Crumbling bores 'jeopardise nation's water'
Fifteen thousand collapsing bores – and a half-billion dollar repair bill – are endangering the future of Australia's largest and most precious resource, its groundwater.
Australian homes, towns, cities, farmers and miners will rely increasingly on underground water as our population grows, surface water supplies dwindle, and as droughts multiply under a warming climate, the Director of the National Centre for Groundwater Research and Training (NCGRT), Professor Craig Simmons, said today.
"Groundwater accounts for about 90 per cent of Australia's total fresh water reserves – only a fraction is in rivers, lakes and dams on the surface," he says. "Currently it supplies 30 per cent of our daily water needs – and will be called on a lot more in future. It's vital for water supplies, agriculture, industry, mining and the environment."
The problem in Australia is that we really do not have a clear idea exactly how much groundwater there is, how rapidly it is recharged – or how quickly it is being depleted. What we do know is based on data largely supplied by 23,000 monitoring bores spread across the continent – more than two thirds of which are now falling into disrepair, Prof. Simmons says.
"It's an old saying: if you can't measure it, you can't manage it. Well that is rapidly becoming the case for the one resource which all Australians are really going to need if we are to inhabit this continent in the long term: fresh water."
Late last year a report by the National Water Commission (NWC) documented the parlous state of the nation's groundwater infrastructure, finding that 68 per cent of our 23,000 monitoring bores were more than 20 years old and at, or near, the end of their useful working lives.
The current replacement cost of inoperative monitoring sites was estimated at $318 million, rising to over half a billion dollars if governments continued to ignore the problem, the NWC report indicated.
Prof. Simmons says there has been a steady increase in use of groundwater by Australian cities, towns and industries over the past 20 years, and especially during the Millennium Drought. "If we are unable to monitor what is going into or being taken out of our aquifers and how groundwater levels are changing, then some communities or industries may find they run out of water without warning," he said.
"Groundwater is out-of-sight, out-of-mind for most Australians. It is a lot harder to know what you've got in the underground water bank than in a river or a dam, where you can see the level daily.
"Our front line of defence against groundwater running out consists of thousands of monitors, most of which were installed during the 1960s, '70s and '80s – and are now well past their 'use-by' dates."
Groundwater is an important water supply in many remote and rural regions but urban groundwater use is expected to grow. Professor Simmons says that although only Perth among Australia's major cities relies extensively on groundwater, most were now starting to think about how groundwater might augment water supplies as their populations grew, surface resources became strained and the cost of building dams became prohibitive. Adelaide, for example, had previously used groundwater as an emergency drought water supply in the 1970's and there was no reason why the same idea would not be revisited in times of severe drought.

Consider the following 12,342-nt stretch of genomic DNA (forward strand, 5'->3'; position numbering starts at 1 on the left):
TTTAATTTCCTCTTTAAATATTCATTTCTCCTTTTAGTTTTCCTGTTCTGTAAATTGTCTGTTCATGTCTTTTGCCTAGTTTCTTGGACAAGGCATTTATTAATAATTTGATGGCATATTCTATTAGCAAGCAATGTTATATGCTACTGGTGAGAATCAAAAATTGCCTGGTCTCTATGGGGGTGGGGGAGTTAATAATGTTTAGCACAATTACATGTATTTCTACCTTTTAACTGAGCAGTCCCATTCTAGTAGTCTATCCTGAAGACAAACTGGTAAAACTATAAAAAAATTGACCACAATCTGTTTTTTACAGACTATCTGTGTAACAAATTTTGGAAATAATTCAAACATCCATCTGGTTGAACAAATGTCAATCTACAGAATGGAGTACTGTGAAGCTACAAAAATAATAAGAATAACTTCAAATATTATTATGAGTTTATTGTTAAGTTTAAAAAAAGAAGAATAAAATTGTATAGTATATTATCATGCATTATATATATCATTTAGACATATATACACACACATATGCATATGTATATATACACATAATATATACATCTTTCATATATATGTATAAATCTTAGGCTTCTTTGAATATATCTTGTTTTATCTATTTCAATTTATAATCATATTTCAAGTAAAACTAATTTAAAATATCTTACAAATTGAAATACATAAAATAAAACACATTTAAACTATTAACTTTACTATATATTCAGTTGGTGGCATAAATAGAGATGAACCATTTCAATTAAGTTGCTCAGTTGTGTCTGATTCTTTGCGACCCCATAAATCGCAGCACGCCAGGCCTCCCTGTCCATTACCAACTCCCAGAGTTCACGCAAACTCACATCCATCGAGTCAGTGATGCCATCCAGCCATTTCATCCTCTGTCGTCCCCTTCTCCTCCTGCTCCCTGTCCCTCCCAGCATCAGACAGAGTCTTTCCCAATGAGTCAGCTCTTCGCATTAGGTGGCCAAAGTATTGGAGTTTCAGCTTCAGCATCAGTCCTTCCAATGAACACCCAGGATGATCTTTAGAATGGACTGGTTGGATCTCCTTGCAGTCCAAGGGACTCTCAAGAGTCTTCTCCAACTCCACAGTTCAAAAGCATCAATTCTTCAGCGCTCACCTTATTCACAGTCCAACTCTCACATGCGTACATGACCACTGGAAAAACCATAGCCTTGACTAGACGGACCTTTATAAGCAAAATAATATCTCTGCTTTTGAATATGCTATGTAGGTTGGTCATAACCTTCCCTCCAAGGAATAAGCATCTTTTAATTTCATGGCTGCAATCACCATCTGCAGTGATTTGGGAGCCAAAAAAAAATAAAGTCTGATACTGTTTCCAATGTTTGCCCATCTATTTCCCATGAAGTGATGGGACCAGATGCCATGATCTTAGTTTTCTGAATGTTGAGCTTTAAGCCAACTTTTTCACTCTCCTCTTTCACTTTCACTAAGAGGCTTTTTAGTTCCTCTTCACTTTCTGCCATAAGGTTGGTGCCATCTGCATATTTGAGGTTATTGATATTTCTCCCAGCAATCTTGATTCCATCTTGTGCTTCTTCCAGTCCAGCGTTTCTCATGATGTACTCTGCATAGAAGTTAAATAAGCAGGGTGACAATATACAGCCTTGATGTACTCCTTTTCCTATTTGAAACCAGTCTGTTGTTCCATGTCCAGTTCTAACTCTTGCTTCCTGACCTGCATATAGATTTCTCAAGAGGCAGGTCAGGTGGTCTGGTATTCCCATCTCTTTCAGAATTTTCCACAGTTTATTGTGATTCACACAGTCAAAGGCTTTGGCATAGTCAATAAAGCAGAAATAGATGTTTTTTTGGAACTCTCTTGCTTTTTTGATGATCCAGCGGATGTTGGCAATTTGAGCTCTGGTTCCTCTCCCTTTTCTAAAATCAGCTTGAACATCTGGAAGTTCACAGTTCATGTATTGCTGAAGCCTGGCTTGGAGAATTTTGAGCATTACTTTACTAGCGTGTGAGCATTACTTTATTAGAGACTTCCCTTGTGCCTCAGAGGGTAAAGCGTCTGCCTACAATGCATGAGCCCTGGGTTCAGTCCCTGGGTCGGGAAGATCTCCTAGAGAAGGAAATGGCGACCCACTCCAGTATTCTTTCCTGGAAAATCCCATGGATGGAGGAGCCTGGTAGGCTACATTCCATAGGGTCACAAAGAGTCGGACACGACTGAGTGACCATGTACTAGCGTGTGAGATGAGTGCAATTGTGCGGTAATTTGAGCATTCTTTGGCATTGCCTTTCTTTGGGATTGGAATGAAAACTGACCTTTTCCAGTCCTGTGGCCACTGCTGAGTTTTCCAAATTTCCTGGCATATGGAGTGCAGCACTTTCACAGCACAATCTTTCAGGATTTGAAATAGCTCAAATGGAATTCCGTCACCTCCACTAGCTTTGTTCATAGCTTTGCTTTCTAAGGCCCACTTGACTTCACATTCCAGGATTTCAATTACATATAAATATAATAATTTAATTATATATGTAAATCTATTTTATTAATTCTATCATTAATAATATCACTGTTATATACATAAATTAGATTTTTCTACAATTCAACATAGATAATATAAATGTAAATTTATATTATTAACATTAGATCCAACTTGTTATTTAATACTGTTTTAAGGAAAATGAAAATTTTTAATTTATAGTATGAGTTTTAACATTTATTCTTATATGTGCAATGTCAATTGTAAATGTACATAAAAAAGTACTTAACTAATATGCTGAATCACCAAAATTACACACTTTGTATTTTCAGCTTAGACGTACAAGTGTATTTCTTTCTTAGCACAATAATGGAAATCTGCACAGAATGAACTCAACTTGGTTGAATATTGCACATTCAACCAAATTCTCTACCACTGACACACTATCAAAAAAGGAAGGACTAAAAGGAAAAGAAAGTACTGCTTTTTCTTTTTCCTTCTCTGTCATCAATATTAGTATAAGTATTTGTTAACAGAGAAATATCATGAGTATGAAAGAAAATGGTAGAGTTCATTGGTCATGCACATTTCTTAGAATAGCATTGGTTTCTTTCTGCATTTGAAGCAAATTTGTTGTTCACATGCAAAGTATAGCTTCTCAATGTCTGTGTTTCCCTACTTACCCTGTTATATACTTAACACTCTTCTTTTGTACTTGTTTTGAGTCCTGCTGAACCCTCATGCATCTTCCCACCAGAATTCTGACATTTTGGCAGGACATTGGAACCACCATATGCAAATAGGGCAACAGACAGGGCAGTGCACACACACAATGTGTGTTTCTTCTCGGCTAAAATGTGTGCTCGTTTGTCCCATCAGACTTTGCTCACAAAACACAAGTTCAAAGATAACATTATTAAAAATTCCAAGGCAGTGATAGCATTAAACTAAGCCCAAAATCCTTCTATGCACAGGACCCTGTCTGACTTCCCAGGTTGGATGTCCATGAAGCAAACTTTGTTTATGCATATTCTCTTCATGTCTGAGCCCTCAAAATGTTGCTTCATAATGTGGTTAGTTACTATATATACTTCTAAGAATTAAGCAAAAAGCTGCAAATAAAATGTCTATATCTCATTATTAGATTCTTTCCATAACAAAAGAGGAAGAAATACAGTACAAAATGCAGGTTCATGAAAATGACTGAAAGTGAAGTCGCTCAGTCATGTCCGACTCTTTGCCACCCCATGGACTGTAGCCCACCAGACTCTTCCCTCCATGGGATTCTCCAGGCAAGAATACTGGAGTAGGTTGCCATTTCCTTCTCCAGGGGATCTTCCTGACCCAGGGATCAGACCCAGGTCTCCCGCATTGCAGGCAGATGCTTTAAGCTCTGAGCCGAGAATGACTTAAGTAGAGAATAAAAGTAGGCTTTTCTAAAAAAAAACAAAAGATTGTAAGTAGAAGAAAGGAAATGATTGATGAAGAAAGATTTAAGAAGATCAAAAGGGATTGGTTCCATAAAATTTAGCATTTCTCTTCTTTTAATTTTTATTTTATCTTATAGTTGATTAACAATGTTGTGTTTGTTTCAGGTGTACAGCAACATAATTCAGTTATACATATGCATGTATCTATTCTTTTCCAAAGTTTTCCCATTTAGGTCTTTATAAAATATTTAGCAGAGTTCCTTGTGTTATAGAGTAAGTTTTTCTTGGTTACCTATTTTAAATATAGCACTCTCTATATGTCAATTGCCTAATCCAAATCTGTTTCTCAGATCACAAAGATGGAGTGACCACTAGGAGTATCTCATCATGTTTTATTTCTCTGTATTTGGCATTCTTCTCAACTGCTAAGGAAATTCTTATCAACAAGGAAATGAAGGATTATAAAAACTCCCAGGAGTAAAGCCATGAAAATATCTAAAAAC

"However, it is no good planning to use groundwater if you don't know how much you've got, or its rate of use and recharge.
"And it's not just what comes from the tap that's at stake. Water supplies for drinking (including bottled spring and mineral water which is sourced from groundwater), irrigation, agriculture, mining and important environmental flows are all critically affected," he says.
Another dimension of the issue is that, because most of the water in Australia's rivers is actually groundwater that has trickled in from underneath and the sides, understanding the groundwater cycle is also essential for managing major river systems and keeping them in good health, as is the case in the Murray-Darling Basin.
"We're seeing more and more disputes over groundwater, between farmers and coal-seam gas miners for example: these are an indication that Australia's total water supplies are becoming tight and under pressure and the basis for public concern. We simply have to have a better handle on the national water balance, surface and sub-surface, how groundwater systems work and their role in environmental water flows and other pressing groundwater related processes, such as mining and coal seam gas."
Prof. Simmons says that, despite nationwide complacency since the breaking of the last drought "the next drought is already on the way". The last 200 years have taught us major droughts can be expected several times a century.
Climate change is also linked to an increasing number of droughts around the world: there has been drought in a major grain-growing region in each of the last seven years, driving high food prices.
"It's essential that as Australians, living in a dry continent, we don't get taken by surprise by the next drought – or the ones that come after it. Part of our strategy for avoiding severe stress on domestic water, the food supply and our native landscape is to monitor and measure underground water.
"At the moment we are like the driver of a car with an increasingly faulty speedo – racing towards the unknown without having much idea how fast we are going. It is time that everyone – governments, industry, municipalities and the community generally began to take this issue a lot more seriously."